1. Capitalise on highly skilled and talented people in the US and the UK who either want to move or will be forced to do so due to visa restrictions.
Researchers and scientists, business leaders and entrepreneurs; you name them, we want them. The Australian IT industry is constantly grumbling about how difficult it is to compete with Silicon Valley. The Trump Administration presents the best opportunity we will ever see to present Australia as a place of welcome and innovation, a place where your visa won’t be torn up if you have the ‘wrong’ passport. Couple this with the massive uncertainty faced by EU migrants arising from Brexit and there are two enormous sources of skilled workers yearning for certainty and a different environment. Actively promoting a set of immigration incentives to attract these people will help Australia continue to lay the foundation for an economy based on what we know instead of what we make.
2. Use immigration policy more strategically to improve regional relations
Australia can take advantage of its bilateral and multilateral links in the Asia-Pacific region given the possible vacuum of political power if the United States withdraws from active engagement in the region, as signalled by the Trump Administration exiting the Trans-Pacific Partnership. Immigration policies alone cannot compensate for this, but they can play a role in improving regional relations.
Pacific island governments have long agitated for better access to Australia’s labour market so their citizens can earn higher incomes. The Seasonal Worker Program taps into this, targeting parts of the labour market like horticulture where few Australians want to work.
3. Find additional opportunities to complement future labour demand
Finding new sources of labour in industries such as aged care will be critical for Australia to meet challenges such as its ageing population. However, Australia must have a zero tolerance approach to employers who undercut wages and conditions. This labour market access represents a unique part of our strategic toolkit, given China will not allow this type of immigration. It is also the single best income generating mechanism for isolated Pacific island countries, potentially worth $10 billion by 2040, thus helping regional stability.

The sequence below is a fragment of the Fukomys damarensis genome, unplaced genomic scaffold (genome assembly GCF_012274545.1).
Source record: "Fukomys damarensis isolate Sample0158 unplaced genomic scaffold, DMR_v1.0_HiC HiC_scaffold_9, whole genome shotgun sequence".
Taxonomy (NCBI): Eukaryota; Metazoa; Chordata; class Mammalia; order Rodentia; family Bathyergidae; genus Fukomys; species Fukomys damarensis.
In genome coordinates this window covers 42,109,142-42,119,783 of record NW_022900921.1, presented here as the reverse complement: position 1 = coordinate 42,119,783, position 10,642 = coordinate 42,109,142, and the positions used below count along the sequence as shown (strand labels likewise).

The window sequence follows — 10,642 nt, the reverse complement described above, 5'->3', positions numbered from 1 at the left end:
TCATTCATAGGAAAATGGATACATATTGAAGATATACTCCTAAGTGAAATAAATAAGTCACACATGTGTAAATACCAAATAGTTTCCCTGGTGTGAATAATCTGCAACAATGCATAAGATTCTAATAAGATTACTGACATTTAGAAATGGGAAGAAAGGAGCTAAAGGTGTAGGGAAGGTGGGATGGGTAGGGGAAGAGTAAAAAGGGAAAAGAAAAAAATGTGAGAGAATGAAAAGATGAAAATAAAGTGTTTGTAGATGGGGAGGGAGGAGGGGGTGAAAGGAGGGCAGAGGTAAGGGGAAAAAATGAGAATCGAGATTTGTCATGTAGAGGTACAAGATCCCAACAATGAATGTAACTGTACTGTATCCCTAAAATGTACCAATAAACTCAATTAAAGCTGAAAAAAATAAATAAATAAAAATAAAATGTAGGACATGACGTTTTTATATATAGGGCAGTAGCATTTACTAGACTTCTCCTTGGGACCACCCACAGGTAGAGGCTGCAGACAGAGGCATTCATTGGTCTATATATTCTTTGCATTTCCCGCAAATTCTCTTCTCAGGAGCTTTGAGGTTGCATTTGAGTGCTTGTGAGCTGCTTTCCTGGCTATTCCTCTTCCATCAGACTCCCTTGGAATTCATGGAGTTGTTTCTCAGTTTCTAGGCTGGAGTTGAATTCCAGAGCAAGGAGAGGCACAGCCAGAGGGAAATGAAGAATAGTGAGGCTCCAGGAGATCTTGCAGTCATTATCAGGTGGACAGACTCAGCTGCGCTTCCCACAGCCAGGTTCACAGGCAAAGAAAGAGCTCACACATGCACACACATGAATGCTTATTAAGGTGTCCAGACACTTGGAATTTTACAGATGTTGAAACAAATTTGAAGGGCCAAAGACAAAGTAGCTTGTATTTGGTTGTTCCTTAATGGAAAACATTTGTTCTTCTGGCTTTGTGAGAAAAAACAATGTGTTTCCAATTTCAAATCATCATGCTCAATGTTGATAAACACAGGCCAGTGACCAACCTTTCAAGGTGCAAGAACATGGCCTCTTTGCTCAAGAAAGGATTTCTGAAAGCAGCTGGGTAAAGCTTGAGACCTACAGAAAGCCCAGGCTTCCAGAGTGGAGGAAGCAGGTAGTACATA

4. Build upon the success of international student migration from the region
Building on the success of South-East Asian international student migration to Australia is another opportunity. While there were more than 12,000 Indonesian students studying in Australian higher education institutions during June 2016, there were also six times more Irish temporary skilled workers in Australia than Indonesian. This is despite Indonesia having a population 50 times larger than Ireland and Jakarta to Sydney being less than one third of the distance from Dublin to Sydney. Working out how to enmesh Australia with stronger people to people links in business and industry through immigration will pay long-term dividends in the region.
5. Find a positive conclusion to the offshore detention of asylum seekers
Sherrell argues that Australia’s ability to be an international leader on immigration will be heavily constrained as long as Manus and Nauru continue to hold so many asylum seekers. Even with the successful conclusion of the United States refugee agreement, which will be the subject of internal Trump Administration contention and appears highly uncertain, there are unanswered questions about what will happen to those refused refugee visas. But, given 28% of Australians are migrants, there is surprisingly little understanding of broader immigration policy. This holds us back and hides the opportunities. While domestic political implications must be recognised, the high base of existing public support means governments can be more adventurous. 2017 is the perfect time to start taking immigration policy more seriously.